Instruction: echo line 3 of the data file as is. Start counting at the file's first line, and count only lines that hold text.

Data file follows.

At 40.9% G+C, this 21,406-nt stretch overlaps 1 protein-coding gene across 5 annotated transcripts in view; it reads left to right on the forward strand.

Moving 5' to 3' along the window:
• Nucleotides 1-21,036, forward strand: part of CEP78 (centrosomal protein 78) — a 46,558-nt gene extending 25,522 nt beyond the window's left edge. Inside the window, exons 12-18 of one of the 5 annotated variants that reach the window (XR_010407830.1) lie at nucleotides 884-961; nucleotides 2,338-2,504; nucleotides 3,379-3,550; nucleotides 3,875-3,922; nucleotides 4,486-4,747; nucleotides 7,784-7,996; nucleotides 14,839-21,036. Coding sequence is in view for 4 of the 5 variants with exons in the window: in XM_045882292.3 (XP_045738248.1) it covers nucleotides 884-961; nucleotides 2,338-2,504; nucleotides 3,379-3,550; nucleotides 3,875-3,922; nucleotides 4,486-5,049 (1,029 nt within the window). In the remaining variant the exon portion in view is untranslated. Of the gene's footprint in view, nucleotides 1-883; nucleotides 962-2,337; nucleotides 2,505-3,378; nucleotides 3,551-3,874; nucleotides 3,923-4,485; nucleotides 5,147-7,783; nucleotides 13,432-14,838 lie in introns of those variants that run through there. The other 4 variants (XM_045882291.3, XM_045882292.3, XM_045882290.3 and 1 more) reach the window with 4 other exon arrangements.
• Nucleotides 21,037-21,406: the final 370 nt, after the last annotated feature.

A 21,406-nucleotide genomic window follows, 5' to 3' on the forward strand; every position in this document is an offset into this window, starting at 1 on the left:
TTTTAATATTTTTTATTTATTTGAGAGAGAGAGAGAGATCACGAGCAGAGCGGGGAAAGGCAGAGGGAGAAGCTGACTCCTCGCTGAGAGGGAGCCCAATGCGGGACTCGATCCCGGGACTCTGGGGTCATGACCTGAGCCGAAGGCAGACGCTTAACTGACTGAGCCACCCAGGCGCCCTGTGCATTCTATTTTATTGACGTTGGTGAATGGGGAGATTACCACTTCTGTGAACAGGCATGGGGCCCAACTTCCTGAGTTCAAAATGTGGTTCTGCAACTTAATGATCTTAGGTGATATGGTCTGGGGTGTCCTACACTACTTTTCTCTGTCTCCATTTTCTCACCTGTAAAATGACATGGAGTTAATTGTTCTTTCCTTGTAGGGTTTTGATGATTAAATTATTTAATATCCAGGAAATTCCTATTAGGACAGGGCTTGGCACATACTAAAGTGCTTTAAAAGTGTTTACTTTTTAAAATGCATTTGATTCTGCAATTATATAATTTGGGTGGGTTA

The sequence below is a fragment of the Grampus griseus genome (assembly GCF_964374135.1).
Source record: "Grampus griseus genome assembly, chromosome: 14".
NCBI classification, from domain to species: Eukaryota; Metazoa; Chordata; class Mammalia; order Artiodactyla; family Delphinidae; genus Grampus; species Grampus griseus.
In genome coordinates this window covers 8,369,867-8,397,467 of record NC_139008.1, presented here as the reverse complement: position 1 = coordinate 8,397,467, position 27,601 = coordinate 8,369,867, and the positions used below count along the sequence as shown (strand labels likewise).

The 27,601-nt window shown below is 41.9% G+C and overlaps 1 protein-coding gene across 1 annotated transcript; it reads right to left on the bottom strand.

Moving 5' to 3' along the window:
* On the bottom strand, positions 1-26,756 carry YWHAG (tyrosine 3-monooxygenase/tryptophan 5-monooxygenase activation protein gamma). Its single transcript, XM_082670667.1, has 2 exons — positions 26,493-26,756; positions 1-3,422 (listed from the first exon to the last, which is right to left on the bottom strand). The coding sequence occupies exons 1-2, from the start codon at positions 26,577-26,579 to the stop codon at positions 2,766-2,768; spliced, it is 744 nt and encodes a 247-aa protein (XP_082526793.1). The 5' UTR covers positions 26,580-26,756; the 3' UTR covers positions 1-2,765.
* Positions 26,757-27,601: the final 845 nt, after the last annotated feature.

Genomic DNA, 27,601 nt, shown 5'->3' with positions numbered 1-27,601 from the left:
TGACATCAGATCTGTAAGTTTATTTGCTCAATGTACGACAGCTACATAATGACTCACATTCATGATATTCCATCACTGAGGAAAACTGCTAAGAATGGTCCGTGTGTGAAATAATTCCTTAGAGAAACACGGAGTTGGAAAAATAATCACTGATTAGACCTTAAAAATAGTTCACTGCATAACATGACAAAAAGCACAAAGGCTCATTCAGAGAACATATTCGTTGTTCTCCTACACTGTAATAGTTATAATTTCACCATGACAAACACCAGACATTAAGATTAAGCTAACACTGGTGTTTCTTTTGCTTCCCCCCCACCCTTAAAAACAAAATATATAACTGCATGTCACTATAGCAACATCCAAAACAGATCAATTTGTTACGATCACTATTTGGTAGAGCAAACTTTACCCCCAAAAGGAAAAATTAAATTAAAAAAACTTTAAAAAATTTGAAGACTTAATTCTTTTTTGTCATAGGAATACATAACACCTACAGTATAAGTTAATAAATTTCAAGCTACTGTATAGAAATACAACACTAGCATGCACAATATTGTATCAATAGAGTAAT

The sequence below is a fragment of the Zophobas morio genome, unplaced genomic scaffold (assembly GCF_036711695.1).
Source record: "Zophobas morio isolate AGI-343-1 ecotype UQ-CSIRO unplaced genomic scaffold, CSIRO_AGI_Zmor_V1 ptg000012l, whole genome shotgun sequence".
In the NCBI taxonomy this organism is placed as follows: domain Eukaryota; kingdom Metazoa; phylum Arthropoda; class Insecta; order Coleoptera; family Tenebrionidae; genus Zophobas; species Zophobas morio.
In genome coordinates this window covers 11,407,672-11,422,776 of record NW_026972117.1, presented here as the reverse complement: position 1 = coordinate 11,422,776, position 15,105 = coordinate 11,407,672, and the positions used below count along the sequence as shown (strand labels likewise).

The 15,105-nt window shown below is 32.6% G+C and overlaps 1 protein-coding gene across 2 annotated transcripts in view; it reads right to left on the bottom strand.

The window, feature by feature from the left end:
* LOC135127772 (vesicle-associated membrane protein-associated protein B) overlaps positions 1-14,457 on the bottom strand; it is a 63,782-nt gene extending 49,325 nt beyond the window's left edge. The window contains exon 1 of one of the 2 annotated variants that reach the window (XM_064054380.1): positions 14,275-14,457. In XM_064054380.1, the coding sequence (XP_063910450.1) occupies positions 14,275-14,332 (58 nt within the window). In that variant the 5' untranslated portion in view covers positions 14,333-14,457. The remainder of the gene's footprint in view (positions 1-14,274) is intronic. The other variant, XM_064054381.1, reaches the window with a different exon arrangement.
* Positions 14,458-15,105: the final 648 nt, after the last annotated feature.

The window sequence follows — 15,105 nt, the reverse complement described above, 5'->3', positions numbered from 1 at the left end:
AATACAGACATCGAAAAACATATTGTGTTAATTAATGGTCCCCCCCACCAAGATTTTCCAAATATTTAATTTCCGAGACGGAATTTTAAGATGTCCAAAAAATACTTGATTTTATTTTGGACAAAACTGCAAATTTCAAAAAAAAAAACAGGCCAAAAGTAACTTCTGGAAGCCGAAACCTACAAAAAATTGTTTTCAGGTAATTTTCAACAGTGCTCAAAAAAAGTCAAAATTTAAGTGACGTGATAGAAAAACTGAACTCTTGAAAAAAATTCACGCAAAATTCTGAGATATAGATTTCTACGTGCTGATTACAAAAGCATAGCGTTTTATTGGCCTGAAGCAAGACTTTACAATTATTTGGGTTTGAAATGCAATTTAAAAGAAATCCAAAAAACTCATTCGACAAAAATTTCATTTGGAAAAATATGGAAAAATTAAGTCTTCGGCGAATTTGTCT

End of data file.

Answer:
• Nucleotides 1-21,036, forward strand: part of CEP78 (centrosomal protein 78) — a 46,558-nt gene extending 25,522 nt beyond the window's left edge. Inside the window, exons 12-18 of one of the 5 annotated variants that reach the window (XR_010407830.1) lie at nucleotides 884-961; nucleotides 2,338-2,504; nucleotides 3,379-3,550; nucleotides 3,875-3,922; nucleotides 4,486-4,747; nucleotides 7,784-7,996; nucleotides 14,839-21,036. Coding sequence is in view for 4 of the 5 variants with exons in the window: in XM_045882292.3 (XP_045738248.1) it covers nucleotides 884-961; nucleotides 2,338-2,504; nucleotides 3,379-3,550; nucleotides 3,875-3,922; nucleotides 4,486-5,049 (1,029 nt within the window). In the remaining variant the exon portion in view is untranslated. Of the gene's footprint in view, nucleotides 1-883; nucleotides 962-2,337; nucleotides 2,505-3,378; nucleotides 3,551-3,874; nucleotides 3,923-4,485; nucleotides 5,147-7,783; nucleotides 13,432-14,838 lie in introns of those variants that run through there. The other 4 variants (XM_045882291.3, XM_045882292.3, XM_045882290.3 and 1 more) reach the window with 4 other exon arrangements.